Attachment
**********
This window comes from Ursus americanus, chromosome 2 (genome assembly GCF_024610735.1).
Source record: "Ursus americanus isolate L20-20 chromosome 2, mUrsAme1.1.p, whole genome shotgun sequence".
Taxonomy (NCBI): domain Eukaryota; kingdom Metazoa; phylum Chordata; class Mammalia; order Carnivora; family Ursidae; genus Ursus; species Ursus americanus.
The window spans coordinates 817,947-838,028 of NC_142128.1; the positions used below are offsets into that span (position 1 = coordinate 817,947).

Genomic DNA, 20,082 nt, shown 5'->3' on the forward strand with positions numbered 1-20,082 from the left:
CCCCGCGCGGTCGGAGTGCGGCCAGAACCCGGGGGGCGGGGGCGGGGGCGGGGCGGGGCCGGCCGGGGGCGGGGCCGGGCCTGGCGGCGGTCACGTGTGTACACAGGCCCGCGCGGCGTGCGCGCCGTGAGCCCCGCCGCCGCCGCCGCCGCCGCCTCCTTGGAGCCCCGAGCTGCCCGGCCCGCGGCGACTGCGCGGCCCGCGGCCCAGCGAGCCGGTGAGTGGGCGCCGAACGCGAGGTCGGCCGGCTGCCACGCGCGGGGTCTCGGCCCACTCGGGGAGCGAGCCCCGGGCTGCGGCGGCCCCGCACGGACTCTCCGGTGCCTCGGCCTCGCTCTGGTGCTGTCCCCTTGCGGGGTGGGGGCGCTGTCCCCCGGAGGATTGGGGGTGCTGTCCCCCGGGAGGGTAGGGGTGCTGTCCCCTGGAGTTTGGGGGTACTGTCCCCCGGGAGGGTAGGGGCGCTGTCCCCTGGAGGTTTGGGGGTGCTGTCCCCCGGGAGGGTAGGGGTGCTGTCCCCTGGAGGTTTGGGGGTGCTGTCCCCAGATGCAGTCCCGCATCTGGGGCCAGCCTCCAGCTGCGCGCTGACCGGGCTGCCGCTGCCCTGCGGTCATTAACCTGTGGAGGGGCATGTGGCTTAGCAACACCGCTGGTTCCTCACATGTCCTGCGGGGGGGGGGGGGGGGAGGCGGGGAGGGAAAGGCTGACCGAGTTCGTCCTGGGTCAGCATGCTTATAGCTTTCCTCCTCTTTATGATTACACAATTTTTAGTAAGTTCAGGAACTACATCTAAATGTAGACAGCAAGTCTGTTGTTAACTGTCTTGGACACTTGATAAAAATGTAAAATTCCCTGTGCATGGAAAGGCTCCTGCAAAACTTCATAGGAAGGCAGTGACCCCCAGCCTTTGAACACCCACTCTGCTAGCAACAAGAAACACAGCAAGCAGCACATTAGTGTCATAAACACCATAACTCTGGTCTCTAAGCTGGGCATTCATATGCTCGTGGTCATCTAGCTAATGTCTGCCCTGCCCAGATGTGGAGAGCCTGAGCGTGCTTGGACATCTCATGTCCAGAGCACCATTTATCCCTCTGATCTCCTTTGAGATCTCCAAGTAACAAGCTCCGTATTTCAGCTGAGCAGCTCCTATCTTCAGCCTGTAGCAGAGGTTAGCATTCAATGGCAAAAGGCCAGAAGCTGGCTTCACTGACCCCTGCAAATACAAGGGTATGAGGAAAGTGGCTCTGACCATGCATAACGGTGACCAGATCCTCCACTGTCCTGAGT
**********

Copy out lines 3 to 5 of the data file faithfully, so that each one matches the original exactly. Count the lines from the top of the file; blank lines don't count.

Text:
Taxonomy (NCBI): domain Eukaryota; kingdom Metazoa; phylum Chordata; class Mammalia; order Carnivora; family Ursidae; genus Ursus; species Ursus americanus.
The window spans coordinates 817,947-838,028 of NC_142128.1; the positions used below are offsets into that span (position 1 = coordinate 817,947).

Genomic DNA, 20,082 nt, shown 5'->3' on the forward strand with positions numbered 1-20,082 from the left: